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Donald Trump's immigration ban and a turbulent Islamic world are a bad combination

Donald Trump has barely completed a fortnight in office as the US president and there is already much turmoil and confusion in the Muslim world especially in the wake of the ban on the entry of citizens from seven Islamic nations. Many other countries are reeling under a similar fear of unpredictability whether they could be next.

Pakistan, our immediate neighbour, is panicking and it's more than evident. A majority of Pakistanis are apprehending and anticipating a ban. Many are drawing parallels between this and the house arrest of 26 November, 2008 mastermind Hafiz Saeed (head of Jamaat-ud-Dawa). The military spokesperson had clarified that the house arrest was due to an order 'from the top'. So who is this 'top'? Is it Nawaz Sharif or Donald Trump? Kuwait too has followed suit, banning the grant of visas to immigrants from five Islamic-majority countries. More such knee-jerk actions are afoot as Trump ruthlessly enforces his campaign promises. Fear and uncertainty also haunts Muslim students currently studying in the US who could very well face deportation.

File image of Donald Trump. AFP

File image of Donald Trump. AFP

Trump's decisions or 'threats' for further drastic action have given rise to the emergence of one segment of miscreants who are essentially anti-Islam and racist. Hiding behind Trump's belligerence, they seem to have a free hand in targetting the Muslims. Reverberations are being felt in Justin Trudeau’s liberal Canada during the recent attack in a Quebec mosque where a shootout left half a dozen worshippers dead. It’s a worry for Trudeau’s tolerant policies, the space for liberalism is shrinking fast.

The bottom line is what the possible repercussions of Trump’s actions could be beyond the US. The echoes will be felt in the Islamic world. Trump’s systematic isolation and blanket ban on these few Muslim countries will not go down well with other Muslim-majority nations. The liberal thinkers could slowly gravitate towards taking a harder line. It is this possible backlash that needs to be carefully watched by security agencies. There does not seem to be any one Islamic leader of apolitical credibility whose appeal will be adhered to. In the absence of such a leader, any mass movement may assume dangerous proportions.

There is significant worry among Indian Muslims about their future prospects in the US. Are higher studies and career options slowly diminishing especially for them? Assessing developments in India related to Trump's action, India could see protests outside the US embassy or perhaps sponsored actions backed by Tehran. It's still a force to reckon with and judging by Iran's past track record of targetting US interests and facilities outside India (hostage-taking in the US embassy in Tehran in 1979 and targetting an American diplomat in New Delhi three to four years ago), Iran has the capacity to provide a few jolts. Remember India has a significant Shia population that will also be unhappy with Trump’s stand and ban on Iran.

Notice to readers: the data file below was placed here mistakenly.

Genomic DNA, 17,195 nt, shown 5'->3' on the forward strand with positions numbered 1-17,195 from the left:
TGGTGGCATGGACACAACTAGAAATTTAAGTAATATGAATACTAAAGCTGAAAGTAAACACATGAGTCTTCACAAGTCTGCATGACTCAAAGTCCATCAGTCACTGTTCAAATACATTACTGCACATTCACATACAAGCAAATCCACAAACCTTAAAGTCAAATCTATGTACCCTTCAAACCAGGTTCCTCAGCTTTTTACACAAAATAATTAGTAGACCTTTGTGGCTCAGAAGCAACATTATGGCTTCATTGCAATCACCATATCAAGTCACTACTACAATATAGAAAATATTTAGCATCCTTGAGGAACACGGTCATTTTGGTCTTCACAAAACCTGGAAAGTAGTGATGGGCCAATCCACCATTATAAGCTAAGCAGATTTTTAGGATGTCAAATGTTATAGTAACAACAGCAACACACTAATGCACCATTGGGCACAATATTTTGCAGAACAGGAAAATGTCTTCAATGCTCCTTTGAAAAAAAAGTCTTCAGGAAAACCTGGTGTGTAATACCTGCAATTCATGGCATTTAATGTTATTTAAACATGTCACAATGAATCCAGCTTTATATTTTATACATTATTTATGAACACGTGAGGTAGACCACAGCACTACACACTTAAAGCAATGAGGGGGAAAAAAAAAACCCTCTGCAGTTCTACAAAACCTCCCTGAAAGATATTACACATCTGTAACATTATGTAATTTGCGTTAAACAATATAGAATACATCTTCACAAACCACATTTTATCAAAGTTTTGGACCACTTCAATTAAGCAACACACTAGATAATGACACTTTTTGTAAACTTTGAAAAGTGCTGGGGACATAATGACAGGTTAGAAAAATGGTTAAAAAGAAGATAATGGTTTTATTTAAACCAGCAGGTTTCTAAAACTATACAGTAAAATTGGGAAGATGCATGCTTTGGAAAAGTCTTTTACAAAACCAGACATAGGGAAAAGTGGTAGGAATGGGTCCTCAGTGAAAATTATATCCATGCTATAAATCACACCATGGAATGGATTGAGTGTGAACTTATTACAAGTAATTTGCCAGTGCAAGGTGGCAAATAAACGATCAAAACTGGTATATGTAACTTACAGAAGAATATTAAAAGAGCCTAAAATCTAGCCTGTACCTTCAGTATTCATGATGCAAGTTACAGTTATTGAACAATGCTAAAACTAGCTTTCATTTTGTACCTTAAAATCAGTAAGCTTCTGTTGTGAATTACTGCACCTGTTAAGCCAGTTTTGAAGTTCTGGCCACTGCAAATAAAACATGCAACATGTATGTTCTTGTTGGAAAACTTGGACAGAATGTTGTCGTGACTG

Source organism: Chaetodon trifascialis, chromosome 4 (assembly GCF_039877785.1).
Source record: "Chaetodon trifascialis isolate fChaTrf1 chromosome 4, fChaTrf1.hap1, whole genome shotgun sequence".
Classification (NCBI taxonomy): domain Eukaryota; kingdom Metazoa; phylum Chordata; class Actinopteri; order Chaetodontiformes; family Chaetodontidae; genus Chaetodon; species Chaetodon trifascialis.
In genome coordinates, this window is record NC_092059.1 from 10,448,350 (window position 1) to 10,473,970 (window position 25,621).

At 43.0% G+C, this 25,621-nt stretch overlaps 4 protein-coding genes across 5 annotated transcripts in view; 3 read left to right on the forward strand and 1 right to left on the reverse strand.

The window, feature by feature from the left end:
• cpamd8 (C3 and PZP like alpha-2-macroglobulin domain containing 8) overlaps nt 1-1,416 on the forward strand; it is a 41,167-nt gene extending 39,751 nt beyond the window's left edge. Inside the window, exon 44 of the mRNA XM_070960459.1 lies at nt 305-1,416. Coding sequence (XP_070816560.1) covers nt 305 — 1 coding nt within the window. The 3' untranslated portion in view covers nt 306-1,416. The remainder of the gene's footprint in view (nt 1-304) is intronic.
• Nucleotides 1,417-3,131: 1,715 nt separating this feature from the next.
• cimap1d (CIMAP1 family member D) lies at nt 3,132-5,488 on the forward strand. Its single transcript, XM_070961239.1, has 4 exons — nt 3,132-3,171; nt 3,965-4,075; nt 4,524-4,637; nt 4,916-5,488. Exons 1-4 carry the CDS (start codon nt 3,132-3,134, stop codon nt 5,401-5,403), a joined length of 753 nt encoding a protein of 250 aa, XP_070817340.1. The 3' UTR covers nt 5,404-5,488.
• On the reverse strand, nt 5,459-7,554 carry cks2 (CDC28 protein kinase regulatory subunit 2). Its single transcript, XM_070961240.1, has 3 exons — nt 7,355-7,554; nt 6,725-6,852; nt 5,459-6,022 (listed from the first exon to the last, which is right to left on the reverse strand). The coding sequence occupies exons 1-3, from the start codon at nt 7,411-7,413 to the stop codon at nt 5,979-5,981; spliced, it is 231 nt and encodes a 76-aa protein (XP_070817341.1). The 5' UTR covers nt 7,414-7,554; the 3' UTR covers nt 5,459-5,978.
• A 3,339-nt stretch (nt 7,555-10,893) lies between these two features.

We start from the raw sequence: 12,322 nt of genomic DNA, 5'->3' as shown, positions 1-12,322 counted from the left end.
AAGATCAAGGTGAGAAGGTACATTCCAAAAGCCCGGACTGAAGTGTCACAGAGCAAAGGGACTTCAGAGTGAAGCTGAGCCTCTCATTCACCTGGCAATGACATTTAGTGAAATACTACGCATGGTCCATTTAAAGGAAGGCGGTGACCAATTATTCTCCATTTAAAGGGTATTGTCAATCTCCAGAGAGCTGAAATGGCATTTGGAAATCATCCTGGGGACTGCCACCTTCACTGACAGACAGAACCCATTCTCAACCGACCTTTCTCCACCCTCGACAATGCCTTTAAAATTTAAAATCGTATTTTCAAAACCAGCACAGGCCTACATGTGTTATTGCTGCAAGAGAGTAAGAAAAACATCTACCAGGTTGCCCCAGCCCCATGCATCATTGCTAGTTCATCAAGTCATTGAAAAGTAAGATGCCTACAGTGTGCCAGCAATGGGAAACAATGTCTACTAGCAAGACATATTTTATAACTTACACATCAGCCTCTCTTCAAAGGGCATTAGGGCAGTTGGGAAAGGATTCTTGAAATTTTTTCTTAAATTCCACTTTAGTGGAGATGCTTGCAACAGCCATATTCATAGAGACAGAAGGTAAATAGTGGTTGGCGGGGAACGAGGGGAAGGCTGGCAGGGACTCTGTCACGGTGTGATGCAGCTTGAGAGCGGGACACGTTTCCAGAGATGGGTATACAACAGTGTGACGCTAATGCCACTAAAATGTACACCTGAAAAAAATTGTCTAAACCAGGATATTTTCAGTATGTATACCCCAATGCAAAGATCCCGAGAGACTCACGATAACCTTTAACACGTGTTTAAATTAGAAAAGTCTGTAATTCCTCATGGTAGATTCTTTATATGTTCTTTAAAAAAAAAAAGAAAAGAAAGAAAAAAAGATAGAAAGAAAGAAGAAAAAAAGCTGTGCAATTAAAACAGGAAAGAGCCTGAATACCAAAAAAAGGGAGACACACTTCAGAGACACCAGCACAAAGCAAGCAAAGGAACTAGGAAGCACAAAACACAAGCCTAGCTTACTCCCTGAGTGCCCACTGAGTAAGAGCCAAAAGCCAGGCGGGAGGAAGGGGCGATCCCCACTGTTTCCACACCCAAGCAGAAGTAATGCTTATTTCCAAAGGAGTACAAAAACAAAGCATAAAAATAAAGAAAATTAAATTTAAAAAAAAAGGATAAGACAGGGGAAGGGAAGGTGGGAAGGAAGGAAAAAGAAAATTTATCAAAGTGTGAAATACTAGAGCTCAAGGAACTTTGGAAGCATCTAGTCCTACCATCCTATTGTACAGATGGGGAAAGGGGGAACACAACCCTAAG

Banning Pakistan may see some reactions in India. While it may not impact Delhi, Kashmir could see violent reactions causing law and order problems with far-reaching implications. This needs to be watched rather closely with a hawkish eye. It could be a gamechanger that upsets the relative the peace in the Valley consolidated with such painstaking efforts in the recent past.

Further, if Trump chooses to take on the Muslim Brotherhood, then their supporters and sympathisers may surface overground in other countires and India could be a target. This also merits close supervision.

As of now, Trump is speaking and acting tough. The aggrieved quarters may not be only silently watching the executive decisions and warnings to the attorneys, they must be, within and outside the US, contemplating the next course of action. If not overt, it could be covert with damaging results. They are not to be underestimated.

They have the capacity to flex their muscles and bare their fangs when time is opportune. Pacifists are hoping such an 'opportune' moment never comes.

All said and done, affected parties are unlikely to remain dormant for long. Somalia, Yemen et al have shown in the past that they have nothing to lose, so the message is to fight till the end. The terror groups active or dormant in Africa may join hands. Mali, Mauritania, Tunisia have all seen terror. Al-Qaeda in the Arab Peninsula (AQAP) and the Islamic State are just round the corner. Help is more than forthcoming. Other than Africa, Indonesia, Philippines, Malaysia, Myanmar, the Maldives and southern Thailand have the potential to dare the mighty and powerful to prove that they are alive and kicking and don't deserve to be ignored.

The author is a retired IPS officer and a security analyst. He is also a senior fellow with the India Police Foundation. Views are personal.

Updated Date: Feb 03, 2017 14:27 PM

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